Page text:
Managing the big dry requires ongoing attention

Sitting here in March having watched pastures disappear in front of our eyes after an excellent early season for most, you could be forgiven for asking what have we done to deserve this?

By Mike Bailey, FarmWise Consultant

The correct question though is what are we going to do now?

Pasture covers in the wider Waikato and Northland are not providing much more than 2-3 kg of dry matter, with the rest coming from combinations of available supplements. The greater part of the North Island is also under pressure meaning there is little respite outside of your own region. Everyone appears to be in the same situation, Southland and the West Coast aside.

Your usual actions around dealing with a summer dry should have been utilised by now.

Once a day milking or three times in two days are good options for relieving pressure and stress on staff and stock.

There is still some time left in the season too so if the weather does break, we want to be able to take advantage of it with as many cows milking as possible. In the meantime, you need to take stock of your current position.

What should you be doing? Sit down and acknowledge your position. Are your cows hungry and, losing weight? How is your current feed supply? Do you have a contract for PKE and the means to feed these products? Do you know what each feed costs?

The first step is to count up what supplements you have left available for the next period. Ensure you have a good three weeks feed available for when the rain comes and you have ring fenced your winter requirements. What you have left is available to be fed now.

Do a feed budget now. If you have maize coming the gap may not be as big as first thought. Source additional feed to fill any gaps that appear, use the DairyNZ supplements price calculator to check on short-term economics. The dry is now widespread so sourcing silage at reasonable prices is unlikely. The longer you wait to assess your situation, the higher the prices and the further afield you will need to go to source the feed you want. 

Ensure you have made your culling decisions or at least have a plan for who you won’t be taking through next year. There is at least a three week wait so get onto your agent now.

This is not a season to be tinkering with MTs because they are giving a bit more milk. Look after next seasons capital stock now and cull your MTs.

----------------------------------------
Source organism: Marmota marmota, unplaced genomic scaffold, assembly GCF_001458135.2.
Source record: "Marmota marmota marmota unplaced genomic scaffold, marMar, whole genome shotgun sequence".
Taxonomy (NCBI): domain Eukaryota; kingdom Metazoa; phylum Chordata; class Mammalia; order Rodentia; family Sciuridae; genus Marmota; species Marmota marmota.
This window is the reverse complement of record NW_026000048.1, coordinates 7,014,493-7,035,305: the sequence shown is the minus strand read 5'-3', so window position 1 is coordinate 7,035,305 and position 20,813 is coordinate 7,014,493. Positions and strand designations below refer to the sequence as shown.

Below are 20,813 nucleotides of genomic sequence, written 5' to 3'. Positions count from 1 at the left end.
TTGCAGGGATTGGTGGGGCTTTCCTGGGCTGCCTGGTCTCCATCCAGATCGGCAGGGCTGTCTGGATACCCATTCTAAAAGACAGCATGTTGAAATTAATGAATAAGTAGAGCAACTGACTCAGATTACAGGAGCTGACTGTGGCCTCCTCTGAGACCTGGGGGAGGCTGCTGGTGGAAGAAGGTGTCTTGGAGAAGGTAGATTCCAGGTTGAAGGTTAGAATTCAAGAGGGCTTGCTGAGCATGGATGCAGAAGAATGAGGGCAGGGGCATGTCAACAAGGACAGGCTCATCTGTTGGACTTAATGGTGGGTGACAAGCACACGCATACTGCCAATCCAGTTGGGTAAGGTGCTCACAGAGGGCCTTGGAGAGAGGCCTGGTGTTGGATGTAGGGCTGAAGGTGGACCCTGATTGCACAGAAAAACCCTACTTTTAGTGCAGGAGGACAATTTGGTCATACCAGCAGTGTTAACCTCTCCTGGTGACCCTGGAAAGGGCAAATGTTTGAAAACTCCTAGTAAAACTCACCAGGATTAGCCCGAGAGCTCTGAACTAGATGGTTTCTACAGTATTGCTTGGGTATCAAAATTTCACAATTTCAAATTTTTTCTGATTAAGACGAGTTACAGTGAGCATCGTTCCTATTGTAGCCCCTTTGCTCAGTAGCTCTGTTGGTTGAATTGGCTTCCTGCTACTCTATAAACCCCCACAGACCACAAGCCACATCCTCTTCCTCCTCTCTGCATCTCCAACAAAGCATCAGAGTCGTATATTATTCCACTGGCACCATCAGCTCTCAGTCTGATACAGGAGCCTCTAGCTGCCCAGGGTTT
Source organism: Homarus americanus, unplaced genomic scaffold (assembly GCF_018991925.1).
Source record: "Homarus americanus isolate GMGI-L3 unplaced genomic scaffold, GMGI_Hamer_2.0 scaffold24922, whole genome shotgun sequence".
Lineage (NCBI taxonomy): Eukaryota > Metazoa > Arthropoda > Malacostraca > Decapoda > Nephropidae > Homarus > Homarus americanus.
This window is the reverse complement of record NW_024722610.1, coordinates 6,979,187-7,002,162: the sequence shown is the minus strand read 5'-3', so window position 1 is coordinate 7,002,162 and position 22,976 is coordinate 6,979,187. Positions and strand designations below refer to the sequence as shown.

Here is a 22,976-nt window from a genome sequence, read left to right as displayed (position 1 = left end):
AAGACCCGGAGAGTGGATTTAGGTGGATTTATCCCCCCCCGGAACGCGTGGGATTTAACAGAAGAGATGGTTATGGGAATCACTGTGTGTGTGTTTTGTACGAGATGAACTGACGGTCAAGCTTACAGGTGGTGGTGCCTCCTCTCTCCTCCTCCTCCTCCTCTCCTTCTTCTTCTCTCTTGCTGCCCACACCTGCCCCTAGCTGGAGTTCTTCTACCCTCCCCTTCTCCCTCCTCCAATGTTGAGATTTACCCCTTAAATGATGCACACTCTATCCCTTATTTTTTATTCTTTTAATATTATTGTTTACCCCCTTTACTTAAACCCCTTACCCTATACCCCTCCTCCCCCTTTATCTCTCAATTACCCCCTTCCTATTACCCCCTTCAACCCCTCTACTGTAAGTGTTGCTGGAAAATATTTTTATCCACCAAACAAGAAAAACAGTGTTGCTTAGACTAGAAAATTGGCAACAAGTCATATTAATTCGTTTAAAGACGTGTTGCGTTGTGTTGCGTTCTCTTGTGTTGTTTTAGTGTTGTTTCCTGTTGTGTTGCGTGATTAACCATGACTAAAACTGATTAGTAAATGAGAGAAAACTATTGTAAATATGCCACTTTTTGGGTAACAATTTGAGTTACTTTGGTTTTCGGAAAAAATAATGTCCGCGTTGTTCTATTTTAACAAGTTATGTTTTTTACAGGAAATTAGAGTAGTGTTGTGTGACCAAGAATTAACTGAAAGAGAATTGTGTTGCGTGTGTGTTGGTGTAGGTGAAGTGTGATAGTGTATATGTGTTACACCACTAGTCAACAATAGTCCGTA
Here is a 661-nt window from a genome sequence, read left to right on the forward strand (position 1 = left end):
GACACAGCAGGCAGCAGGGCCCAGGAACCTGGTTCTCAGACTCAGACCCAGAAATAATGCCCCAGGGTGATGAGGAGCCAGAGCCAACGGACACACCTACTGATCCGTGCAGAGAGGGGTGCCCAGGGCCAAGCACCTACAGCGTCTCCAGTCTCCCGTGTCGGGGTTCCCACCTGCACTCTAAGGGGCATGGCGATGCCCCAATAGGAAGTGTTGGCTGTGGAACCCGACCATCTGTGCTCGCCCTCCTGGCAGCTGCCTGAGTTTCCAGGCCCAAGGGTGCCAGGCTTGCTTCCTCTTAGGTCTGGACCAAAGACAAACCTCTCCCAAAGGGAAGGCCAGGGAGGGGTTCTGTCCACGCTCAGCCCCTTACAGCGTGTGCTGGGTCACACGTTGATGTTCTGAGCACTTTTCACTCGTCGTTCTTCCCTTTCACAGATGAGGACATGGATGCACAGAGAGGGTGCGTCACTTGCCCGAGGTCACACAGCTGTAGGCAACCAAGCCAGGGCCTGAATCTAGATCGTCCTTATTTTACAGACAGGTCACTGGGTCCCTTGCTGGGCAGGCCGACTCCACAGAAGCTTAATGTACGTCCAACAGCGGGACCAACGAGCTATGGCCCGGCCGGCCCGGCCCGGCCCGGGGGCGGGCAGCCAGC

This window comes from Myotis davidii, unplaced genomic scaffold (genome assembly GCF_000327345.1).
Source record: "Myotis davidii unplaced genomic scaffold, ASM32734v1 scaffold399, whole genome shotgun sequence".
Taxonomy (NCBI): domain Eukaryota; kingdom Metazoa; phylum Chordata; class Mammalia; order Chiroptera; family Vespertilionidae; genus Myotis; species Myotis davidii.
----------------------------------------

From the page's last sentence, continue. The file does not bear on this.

Pressure will come on body condition score now grass reserves have effectively disappeared. With growth little more than traces and your pre-grazing height having dropped after each round cows are getting little more than a change of scenery. Overall intakes will decline and cows will milk off their backs so have a plan on condition score and stick to it. Ensure you give yourself enough time to gain that condition score for next season. Be prepared to act if cows are light and are 120 days from their due date. Critical time for a cow calving on the 15July is the 15 March.

Don’t chase showers with urea, it is simply too dry now to get a response and remember urea is a growth multiplier. Wait until the second drought breaking rain event before considering any nitrogen application. 

After drought breaking, rain pastures will recover and often this recovery is dramatic. Pastures have a habit of fooling you though so take a critical look and use the DairyNZ Pasture condition score tool to help you decide what action is necessary.

Mike Bailey, FarmWise Consultant

Paddocks are assessed based on factors such as damage, openness and weed infestation and given a rating five down to one. A score of five being a dense sward with desirable grasses to one, entire paddock severely damaged.

In a drought situation this may be cricket damage, pulling through overgrazing to pest damage. As the drought is widespread get your seed order in early to avoid any shortfall.

DroughtDon’t forget your young stock as well. There are too many poorly grown first calvers entering herds so its a good time to check on your grazier and act if required. Weighing young stock now and acting is essential. You can’t manage what you don’t measure.

Rainfall now goes a long way to fixing your immediate issues but won’t guarantee success moving forward. It is necessary to take stock and assess the most recent seasons effect on all aspects of your farming business.

Did your summer crop provide the necessary feed to get through? Is there an alternative? Did you get exposed by not contracting your PKE requirements? Are you milking too many cows? Are you getting enough production before Christmas? Do you have the facilities to calve earlier? Do you have the planning skills to address these questions?

The potential stress associated with cows being fed less than optimum and finding adequate feed poses real challenges for people. Keep an eye on your mates and neighbours and use the resources available to you for advice and help. Rural Support has funds available for support now drought has been officially declared in various regions with the Government releasing more money.

Given the current situation the next eight weeks will require some serious decision making.Remember it’s the agonising over making a decision that can cause the most anguish. Once a decision is made, the relief is usually palpable.